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So-called "free" social casino games can lure you in, get you hooked, and bleed you dry

In 2019 Americans lost $3.5 Billion playing "free-to-play" games that target players using addictive game play mechanics. Sponsored by Recovery Cafe.

SEATTLE — It’s a time-tested axiom of the drug trade: the first one is free; the second will cost you.

Spend any time at all in an app store and you’ll come across casino-style games for you to download and play. The enticement is that they’re free to play, no money is at stake, so it’s not real gambling.

In these so-called social casinos, eventually, you will have to pay to play – the free tokens or trial period runs out and in order to continue gambling, you need to buy access. It’s a loophole that allows these companies to avoid gaming regulations and prey on players who get addicted.

“There are facsimiles of casino games – so slots, blackjack, poker – that arguably do not meet the legal definitions of gambling because they temporarily may exclude a prize, chance or consideration,” said Keith Whyte, the executive director of the National Council on Problem Gambling.

“Essentially if you temporarily remove a prize or if you make it free to play to start with, you can play these gambling games, but they're not regulated or legalized as gambling. And it's an explosive market. In 2019 globally, the amount people lost playing these free-to-play games was over $5 billion, about $3.5 billion of that from the U.S.”

Despite the fact that no money is technically being wagered in these social casino games – the money exchanged is to participate in the game – it can lead to devastating consequences for those who get addicted. In fact, those problem gamblers are their chief source of revenue.

“According to the executives of these casino companies, they make 80-90 percent of their revenue not for somebody that's spending five dollars, they make it from 3 percent of players,” said Nate Halverson, a journalist with Reveal from the Center for Investigative Reporting. “They're using artificial intelligence to target those specific players who, like [a woman] I reported on will spend $400,000. She didn't have $400,000.

“In a regular casino, they would have seen that she didn't have the income to be spending $400k. Further, she asked them nearly a dozen times to cut her off, told them she had a problem, that she couldn't stop spending. And what did they do? They just gave her free chips and encouraged her to keep spending. That wouldn't happen in a real casino. This is a wild west; this is a lawless land.”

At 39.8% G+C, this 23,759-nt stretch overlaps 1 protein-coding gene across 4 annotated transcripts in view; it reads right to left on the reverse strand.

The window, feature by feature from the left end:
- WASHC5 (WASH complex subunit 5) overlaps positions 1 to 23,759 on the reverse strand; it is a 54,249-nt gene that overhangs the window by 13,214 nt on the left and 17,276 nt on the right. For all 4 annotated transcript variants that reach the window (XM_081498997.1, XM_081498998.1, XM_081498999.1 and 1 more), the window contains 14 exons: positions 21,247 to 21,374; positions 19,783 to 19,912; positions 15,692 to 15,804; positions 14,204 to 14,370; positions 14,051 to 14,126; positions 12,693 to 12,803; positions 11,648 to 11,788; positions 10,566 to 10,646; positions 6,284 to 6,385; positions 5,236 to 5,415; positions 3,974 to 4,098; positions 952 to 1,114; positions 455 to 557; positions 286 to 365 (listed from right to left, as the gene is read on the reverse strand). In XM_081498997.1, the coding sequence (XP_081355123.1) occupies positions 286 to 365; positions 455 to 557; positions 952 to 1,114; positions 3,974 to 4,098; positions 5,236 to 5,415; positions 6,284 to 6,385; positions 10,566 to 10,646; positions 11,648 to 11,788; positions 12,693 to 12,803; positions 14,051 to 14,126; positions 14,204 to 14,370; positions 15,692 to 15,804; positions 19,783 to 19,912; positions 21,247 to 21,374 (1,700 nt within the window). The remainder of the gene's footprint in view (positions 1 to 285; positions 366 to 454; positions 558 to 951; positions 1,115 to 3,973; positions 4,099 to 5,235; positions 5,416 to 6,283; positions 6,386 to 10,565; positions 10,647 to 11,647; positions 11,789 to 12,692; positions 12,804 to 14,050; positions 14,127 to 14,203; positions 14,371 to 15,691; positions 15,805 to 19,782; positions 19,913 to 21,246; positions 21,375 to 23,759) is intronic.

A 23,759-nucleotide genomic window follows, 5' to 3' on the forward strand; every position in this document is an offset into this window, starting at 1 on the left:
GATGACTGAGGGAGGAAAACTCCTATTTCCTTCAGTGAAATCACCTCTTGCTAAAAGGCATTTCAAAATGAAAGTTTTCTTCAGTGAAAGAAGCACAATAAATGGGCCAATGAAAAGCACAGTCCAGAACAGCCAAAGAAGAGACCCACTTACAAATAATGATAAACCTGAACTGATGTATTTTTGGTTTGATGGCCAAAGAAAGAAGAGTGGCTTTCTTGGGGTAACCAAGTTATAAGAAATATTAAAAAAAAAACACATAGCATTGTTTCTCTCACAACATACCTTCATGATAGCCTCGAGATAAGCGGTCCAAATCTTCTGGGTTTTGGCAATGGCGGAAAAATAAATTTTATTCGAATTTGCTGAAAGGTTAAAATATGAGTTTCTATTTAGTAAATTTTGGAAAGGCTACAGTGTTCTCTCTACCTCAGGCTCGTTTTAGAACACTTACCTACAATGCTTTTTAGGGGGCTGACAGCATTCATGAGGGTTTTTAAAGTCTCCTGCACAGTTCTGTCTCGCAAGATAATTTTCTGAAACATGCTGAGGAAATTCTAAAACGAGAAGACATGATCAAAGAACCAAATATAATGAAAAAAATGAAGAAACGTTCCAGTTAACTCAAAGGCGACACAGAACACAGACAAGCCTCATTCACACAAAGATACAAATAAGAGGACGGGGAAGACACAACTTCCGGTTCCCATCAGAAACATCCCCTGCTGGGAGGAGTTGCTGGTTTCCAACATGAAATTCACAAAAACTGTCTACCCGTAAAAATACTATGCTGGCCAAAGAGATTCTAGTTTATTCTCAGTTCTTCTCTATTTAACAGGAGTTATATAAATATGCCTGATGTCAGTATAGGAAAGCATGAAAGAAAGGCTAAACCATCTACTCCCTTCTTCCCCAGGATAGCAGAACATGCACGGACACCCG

Social casino companies have been challenged in court, and have been deemed to be gaming companies just like in-person casinos. The case is under appeal, and the reported settlement amount the social casino industry is willing to dish out is telling.

“They're prepared to (settle for) upwards of $100 dollars and I think that shows two things,” Whyte said. “One, I think it shows that there was probably some pretty abusive behavior that would be revealed in court; and two, I think it shows us that the revenue is so incredible that they're willing to spend over $100 million in a settlement just to continue offering these games.”

While the case continues through the legal system, problem gamblers remain at risk. Fortunately, help is available.

“There's hope and help available through the Evergreen Council on Problem Gambling, they run toll-free helpline treatment services referral, so it's one-stop shopping for people or loved ones who feel that someone in their life may have a problem with gambling,” Whyte said.

Assistance is also available through Road to Recovery or by calling 855-922-1558.

Sponsored by Recovery Cafe. Segment Producer Joseph Suttner. Watch New Day Northwest 11 AM weekdays on KING 5 and streaming live on KING5.com. Contact New Day

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